Deviney says Chicken Salad Chick followed the 80 percent franchise and 20 percent company store model, believing it to be most successful, while steadily growing in regional areas.
Deviney believes in the path because it allows businesses to scale right away, he says. If the company store model isn’t set up, then you rely too much on selling franchises to fund infrastructure growth, he adds.
“Having a nice balance between company stores and franchise stores gives you the ability to scale at the right pace to keep up with the franchise growth that's happening,” Deviney says. “That's what I think helps build a brand long term successfully.”
By moving into new markets concentrically, it is easier to lean on word-of-mouth marketing and product sampling instead of spending significant amounts of money on advertising in new markets where no one has heard of you.
Deviney also believes Chicken Salad Chick’s growth stems from its purpose-driven mission to spread joy and serve others.
“We get notes all the time from guests that just love coming into the restaurants,” Deviney says. “The feeling, it's almost like the warm hug you get because you just walked into your best friend's house for lunch. So that is part of our secret sauce: just spread joy, enrich lives, serve others. Do it one guest at a time. Make everybody feel as though they are the most special person in the world. When they leave, we want them to leave happier than when they came in.”
Like other quick-service restaurants, Chicken Salad Chick is still not out of the throes of the pandemic. Sales were slightly down for the year but there was a rebound in business in the second half of the year, especially because most of the restaurants are located in the Southeast where dining rooms reopened sooner.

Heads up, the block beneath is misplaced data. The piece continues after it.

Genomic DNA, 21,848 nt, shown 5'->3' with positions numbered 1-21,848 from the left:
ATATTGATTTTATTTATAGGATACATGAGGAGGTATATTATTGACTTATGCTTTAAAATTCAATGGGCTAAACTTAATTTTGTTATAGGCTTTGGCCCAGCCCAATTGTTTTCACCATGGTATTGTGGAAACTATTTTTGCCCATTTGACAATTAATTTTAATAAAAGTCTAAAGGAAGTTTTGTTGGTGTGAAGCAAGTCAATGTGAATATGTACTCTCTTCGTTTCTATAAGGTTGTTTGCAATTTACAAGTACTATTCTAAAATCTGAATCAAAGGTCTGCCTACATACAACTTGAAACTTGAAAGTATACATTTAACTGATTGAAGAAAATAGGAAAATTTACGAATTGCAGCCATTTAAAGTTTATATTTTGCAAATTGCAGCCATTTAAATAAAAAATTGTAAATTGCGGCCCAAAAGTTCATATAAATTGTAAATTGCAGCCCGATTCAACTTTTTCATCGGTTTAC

The chain still managed to obtain a double-digit year-over-year sales increase and was able to open 26 new stores last year from June to December, out of a total of 37 that year.
“At one point, we were sitting there saying what, what's going to happen? No one knew. We were all staring into an abyss,” Deviney says. “The one beautiful part about franchising is you get some great ideas that come from your franchisees.”
Franchisees led the charge in building creative solutions like community drops, pre-selling chicken salad into different neighborhoods and cities. By advertising it would be in a specific area of town on a certain date, Chicken Salad Chick locations were able to deliver into its communities. Soon enough this strategy was adopted throughout the whole brand, and in that way, a negative transformed into a positive for Chicken Salad Chick.
Chicken Salad Chick also began a host of donated meal programs for frontline workers, where the restaurant delivered meals to hospitals every Friday. Customers rallied behind both the business and frontline workers by paying for hospital employees’ meals at the height of the COVID-19 pandemic. Pop-up drive-thrus also became a norm for Chicken Salad Chick during the last year as the company aimed to get back to a type of normalcy.
Still, the labor market is tight and there have been hiring shortages across Chicken Salad Chick’s supply chain. Whether it was fear of catching COVID-19, a higher salary with unemployment benefits or needing to stay home with children during the rise of virtual schooling, people had their reasons for staying out of the workforce, Deviney says.
“There were a myriad of reasons why people weren't coming back to work, but we felt the pinch,” Deviney says. “And we felt it all up and down our business.”
We might soon be at the start of labor relief, Deviney says, but it has been a rough time for restaurant teams across America.
Pandemic aside, Chicken Salad Chick still has not lost sight of its goals: achieving 500 restaurant units by the end of 2025. The sense of community forged by the previous community drops and donated hospital meal programs could aid the chain in its growth moving forward.
“With the business rebounding back, we really think that we are poised for long term success because we're so community driven and so purpose driven, and our communities love the way we take care of them,” Deviney says.